Archive for Wednesday, January 18, 2012

Kan. Senate redistricting panel floats new congressional map

January 18, 2012, 10:21 a.m. Updated January 19, 2012, 12:04 a.m.


— The chairman of the Kansas Senate’s redistricting committee proposed redrawing the state’s four U.S. House districts Wednesday by moving Manhattan and Fort Riley into the 1st District.

Sen. Tim Owens, an Overland Park Republican, offered the new boundaries as the committee began redrawing the congressional districts and the 40 Senate districts.

“This is not without its controversy,” Owens said. “This is a template. This is something you put down over the terrain and then you adjust to the terrain.”

Manhattan and Fort Riley are now in the 2nd Congressional District of predominantly eastern Kansas. Owens proposes consolidating Douglas County into the 2nd District. It’s currently split between the 2nd and 3rd districts.

Dick Carter of the Manhattan Area Chamber of Commerce said city and county leaders would prefer to stay in the 2nd District when maps are redrawn. Manhattan is home of Kansas State University and where the Department of Homeland Security is proposing to build the National Bio and Agro-Defense Facility to conduct plant and animal research.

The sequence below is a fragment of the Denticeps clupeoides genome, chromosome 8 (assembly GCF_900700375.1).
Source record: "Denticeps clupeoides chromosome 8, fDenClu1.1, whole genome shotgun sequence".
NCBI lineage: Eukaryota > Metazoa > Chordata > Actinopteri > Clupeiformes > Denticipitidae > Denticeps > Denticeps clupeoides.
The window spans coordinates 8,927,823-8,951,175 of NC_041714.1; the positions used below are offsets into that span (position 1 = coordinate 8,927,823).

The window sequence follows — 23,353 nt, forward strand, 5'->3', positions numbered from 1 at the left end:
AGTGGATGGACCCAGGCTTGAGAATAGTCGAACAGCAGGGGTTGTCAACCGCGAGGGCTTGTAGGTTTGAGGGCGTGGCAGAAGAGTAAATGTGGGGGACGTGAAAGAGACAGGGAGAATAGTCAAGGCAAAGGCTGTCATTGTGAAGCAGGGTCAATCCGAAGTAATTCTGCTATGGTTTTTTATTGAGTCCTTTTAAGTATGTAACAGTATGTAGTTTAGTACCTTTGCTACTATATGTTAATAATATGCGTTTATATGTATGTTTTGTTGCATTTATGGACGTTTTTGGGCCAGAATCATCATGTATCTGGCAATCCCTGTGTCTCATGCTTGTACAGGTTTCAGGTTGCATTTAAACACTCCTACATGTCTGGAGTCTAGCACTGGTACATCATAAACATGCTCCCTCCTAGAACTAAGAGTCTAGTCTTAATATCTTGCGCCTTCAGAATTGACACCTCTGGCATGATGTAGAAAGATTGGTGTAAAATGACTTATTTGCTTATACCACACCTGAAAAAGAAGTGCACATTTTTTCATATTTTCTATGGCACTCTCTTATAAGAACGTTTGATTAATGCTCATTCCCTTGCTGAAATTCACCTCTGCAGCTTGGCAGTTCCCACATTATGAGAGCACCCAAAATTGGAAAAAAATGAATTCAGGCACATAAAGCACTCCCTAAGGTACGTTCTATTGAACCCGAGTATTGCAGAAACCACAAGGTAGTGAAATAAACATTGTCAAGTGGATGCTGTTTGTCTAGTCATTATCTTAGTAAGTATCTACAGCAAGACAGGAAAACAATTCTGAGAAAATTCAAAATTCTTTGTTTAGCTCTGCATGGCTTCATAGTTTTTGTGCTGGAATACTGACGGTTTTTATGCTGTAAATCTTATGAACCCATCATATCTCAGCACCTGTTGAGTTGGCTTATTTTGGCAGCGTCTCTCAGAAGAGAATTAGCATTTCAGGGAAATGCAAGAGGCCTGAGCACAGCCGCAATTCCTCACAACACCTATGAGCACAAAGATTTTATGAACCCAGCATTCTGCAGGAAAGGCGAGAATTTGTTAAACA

“We understand that there’s always a starting point for discussion,” Carter said.

Keeping the area in the 2nd District would align it with Fort Leavenworth and Kansas University in Lawrence, which Carter said were significant “communities of interest” to consider when drawing boundaries.

Other changes include moving Montgomery County from the 4th District, which centers on Wichita, to the 2nd District, and adding all or parts of six counties in central Kansas into the 4th District.

Reno County was kept in the 1st District, currently represented by Rep. Tim Huelskamp, a freshman Republican. Sen. Anthony Hensley said that Reno was moved into the 1st District 20 years ago and that residents said during field hearings last year that they desired to stay put with their representation.

“We’ve been down that road before,” said Hensley, a Topeka Democrat.


Mike1949 6 years, 3 months ago

For years (meaning the Democrats has a history of doing exactly the same thing) politicians have moved areas of district voting lines around in an effort to either make it a stronger Republican or Democrat district. Instead of drawing the lines according to population (it should be the first priority), they try to make an area's tendency's work in either the right or left's favor.

That is one reason why I have a low opinion of all our politicians, they like to basically cheat so they can get re-elected. It all comes down to power, not what is fair!

Commenting has been disabled for this item.